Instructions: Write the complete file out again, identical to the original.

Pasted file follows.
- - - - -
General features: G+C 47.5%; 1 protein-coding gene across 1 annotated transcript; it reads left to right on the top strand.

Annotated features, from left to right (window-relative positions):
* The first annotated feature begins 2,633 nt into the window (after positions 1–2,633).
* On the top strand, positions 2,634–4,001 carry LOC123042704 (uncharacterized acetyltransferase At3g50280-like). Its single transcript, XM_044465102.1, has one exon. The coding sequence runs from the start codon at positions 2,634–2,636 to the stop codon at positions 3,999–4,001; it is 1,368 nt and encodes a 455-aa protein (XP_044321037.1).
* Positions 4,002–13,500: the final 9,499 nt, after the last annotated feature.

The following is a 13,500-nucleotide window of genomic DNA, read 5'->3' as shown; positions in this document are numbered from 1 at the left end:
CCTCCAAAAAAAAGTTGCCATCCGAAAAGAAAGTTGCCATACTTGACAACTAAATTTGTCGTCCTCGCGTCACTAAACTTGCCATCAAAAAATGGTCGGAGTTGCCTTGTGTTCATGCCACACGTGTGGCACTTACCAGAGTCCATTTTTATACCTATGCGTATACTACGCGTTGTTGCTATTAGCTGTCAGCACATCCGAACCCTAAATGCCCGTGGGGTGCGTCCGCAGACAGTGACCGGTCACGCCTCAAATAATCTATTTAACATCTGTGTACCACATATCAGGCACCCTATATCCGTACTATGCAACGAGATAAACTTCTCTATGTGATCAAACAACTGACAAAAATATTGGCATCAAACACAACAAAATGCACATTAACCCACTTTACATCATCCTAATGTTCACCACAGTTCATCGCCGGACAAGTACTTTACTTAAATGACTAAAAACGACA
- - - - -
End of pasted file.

General features: G+C 47.5%; 1 protein-coding gene across 1 annotated transcript; it reads left to right on the top strand.

Annotated features, from left to right (window-relative positions):
* The first annotated feature begins 2,633 nt into the window (after positions 1–2,633).
* On the top strand, positions 2,634–4,001 carry LOC123042704 (uncharacterized acetyltransferase At3g50280-like). Its single transcript, XM_044465102.1, has one exon. The coding sequence runs from the start codon at positions 2,634–2,636 to the stop codon at positions 3,999–4,001; it is 1,368 nt and encodes a 455-aa protein (XP_044321037.1).
* Positions 4,002–13,500: the final 9,499 nt, after the last annotated feature.

The following is a 13,500-nucleotide window of genomic DNA, read 5'->3' as shown; positions in this document are numbered from 1 at the left end:
CCTCCAAAAAAAAGTTGCCATCCGAAAAGAAAGTTGCCATACTTGACAACTAAATTTGTCGTCCTCGCGTCACTAAACTTGCCATCAAAAAATGGTCGGAGTTGCCTTGTGTTCATGCCACACGTGTGGCACTTACCAGAGTCCATTTTTATACCTATGCGTATACTACGCGTTGTTGCTATTAGCTGTCAGCACATCCGAACCCTAAATGCCCGTGGGGTGCGTCCGCAGACAGTGACCGGTCACGCCTCAAATAATCTATTTAACATCTGTGTACCACATATCAGGCACCCTATATCCGTACTATGCAACGAGATAAACTTCTCTATGTGATCAAACAACTGACAAAAATATTGGCATCAAACACAACAAAATGCACATTAACCCACTTTACATCATCCTAATGTTCACCACAGTTCATCGCCGGACAAGTACTTTACTTAAATGACTAAAAACGACA